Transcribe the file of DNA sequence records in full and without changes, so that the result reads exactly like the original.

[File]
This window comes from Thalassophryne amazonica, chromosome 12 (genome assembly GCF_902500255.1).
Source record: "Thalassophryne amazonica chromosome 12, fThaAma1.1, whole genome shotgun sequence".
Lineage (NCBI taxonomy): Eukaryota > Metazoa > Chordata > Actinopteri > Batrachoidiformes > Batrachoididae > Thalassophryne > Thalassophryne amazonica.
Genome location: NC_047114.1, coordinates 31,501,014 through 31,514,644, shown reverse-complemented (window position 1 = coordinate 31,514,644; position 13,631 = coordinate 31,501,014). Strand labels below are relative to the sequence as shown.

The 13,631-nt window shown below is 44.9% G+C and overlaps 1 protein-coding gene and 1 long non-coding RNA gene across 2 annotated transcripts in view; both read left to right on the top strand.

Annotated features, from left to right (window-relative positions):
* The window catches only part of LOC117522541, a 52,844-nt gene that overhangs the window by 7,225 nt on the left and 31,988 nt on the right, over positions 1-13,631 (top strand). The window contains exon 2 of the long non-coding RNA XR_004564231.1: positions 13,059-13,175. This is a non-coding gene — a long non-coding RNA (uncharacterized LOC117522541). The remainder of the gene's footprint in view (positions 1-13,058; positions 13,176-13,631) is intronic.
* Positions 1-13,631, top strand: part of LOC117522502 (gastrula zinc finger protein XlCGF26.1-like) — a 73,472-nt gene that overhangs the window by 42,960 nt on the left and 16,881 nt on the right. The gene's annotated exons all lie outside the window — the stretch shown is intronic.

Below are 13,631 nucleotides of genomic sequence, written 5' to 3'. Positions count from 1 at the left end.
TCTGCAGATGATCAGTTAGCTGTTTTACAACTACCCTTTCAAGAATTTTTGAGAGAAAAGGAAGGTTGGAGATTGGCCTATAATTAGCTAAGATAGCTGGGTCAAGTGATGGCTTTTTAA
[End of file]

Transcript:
This window comes from Thalassophryne amazonica, chromosome 12 (genome assembly GCF_902500255.1).
Source record: "Thalassophryne amazonica chromosome 12, fThaAma1.1, whole genome shotgun sequence".
Lineage (NCBI taxonomy): Eukaryota > Metazoa > Chordata > Actinopteri > Batrachoidiformes > Batrachoididae > Thalassophryne > Thalassophryne amazonica.
Genome location: NC_047114.1, coordinates 31,501,014 through 31,514,644, shown reverse-complemented (window position 1 = coordinate 31,514,644; position 13,631 = coordinate 31,501,014). Strand labels below are relative to the sequence as shown.

The 13,631-nt window shown below is 44.9% G+C and overlaps 1 protein-coding gene and 1 long non-coding RNA gene across 2 annotated transcripts in view; both read left to right on the top strand.

Annotated features, from left to right (window-relative positions):
* The window catches only part of LOC117522541, a 52,844-nt gene that overhangs the window by 7,225 nt on the left and 31,988 nt on the right, over positions 1-13,631 (top strand). The window contains exon 2 of the long non-coding RNA XR_004564231.1: positions 13,059-13,175. This is a non-coding gene — a long non-coding RNA (uncharacterized LOC117522541). The remainder of the gene's footprint in view (positions 1-13,058; positions 13,176-13,631) is intronic.
* Positions 1-13,631, top strand: part of LOC117522502 (gastrula zinc finger protein XlCGF26.1-like) — a 73,472-nt gene that overhangs the window by 42,960 nt on the left and 16,881 nt on the right. The gene's annotated exons all lie outside the window — the stretch shown is intronic.

Below are 13,631 nucleotides of genomic sequence, written 5' to 3'. Positions count from 1 at the left end.
TCTGCAGATGATCAGTTAGCTGTTTTACAACTACCCTTTCAAGAATTTTTGAGAGAAAAGGAAGGTTGGAGATTGGCCTATAATTAGCTAAGATAGCTGGGTCAAGTGATGGCTTTTTAA